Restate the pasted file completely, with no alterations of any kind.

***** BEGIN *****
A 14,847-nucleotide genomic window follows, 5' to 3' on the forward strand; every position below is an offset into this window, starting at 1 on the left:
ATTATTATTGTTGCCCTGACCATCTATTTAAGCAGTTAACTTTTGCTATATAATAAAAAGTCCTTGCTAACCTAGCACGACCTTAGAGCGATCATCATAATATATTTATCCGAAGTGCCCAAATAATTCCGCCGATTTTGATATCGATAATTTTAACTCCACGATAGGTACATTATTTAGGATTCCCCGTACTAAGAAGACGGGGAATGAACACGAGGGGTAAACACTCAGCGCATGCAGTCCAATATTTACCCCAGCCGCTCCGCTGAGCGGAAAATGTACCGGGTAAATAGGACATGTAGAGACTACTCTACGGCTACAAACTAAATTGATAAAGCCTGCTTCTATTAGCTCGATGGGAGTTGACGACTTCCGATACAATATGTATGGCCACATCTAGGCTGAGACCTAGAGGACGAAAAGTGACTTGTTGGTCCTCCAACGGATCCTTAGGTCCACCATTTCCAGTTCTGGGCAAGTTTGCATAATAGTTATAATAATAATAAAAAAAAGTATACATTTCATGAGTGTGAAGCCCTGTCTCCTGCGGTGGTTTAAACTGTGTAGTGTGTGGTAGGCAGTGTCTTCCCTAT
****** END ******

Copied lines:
A 14,847-nucleotide genomic window follows, 5' to 3' on the forward strand; every position below is an offset into this window, starting at 1 on the left:
ATTATTATTGTTGCCCTGACCATCTATTTAAGCAGTTAACTTTTGCTATATAATAAAAAGTCCTTGCTAACCTAGCACGACCTTAGAGCGATCATCATAATATATTTATCCGAAGTGCCCAAATAATTCCGCCGATTTTGATATCGATAATTTTAACTCCACGATAGGTACATTATTTAGGATTCCCCGTACTAAGAAGACGGGGAATGAACACGAGGGGTAAACACTCAGCGCATGCAGTCCAATATTTACCCCAGCCGCTCCGCTGAGCGGAAAATGTACCGGGTAAATAGGACATGTAGAGACTACTCTACGGCTACAAACTAAATTGATAAAGCCTGCTTCTATTAGCTCGATGGGAGTTGACGACTTCCGATACAATATGTATGGCCACATCTAGGCTGAGACCTAGAGGACGAAAAGTGACTTGTTGGTCCTCCAACGGATCCTTAGGTCCACCATTTCCAGTTCTGGGCAAGTTTGCATAATAGTTATAATAATAATAAAAAAAAGTATACATTTCATGAGTGTGAAGCCCTGTCTCCTGCGGTGGTTTAAACTGTGTAGTGTGTGGTAGGCAGTGTCTTCCCTAT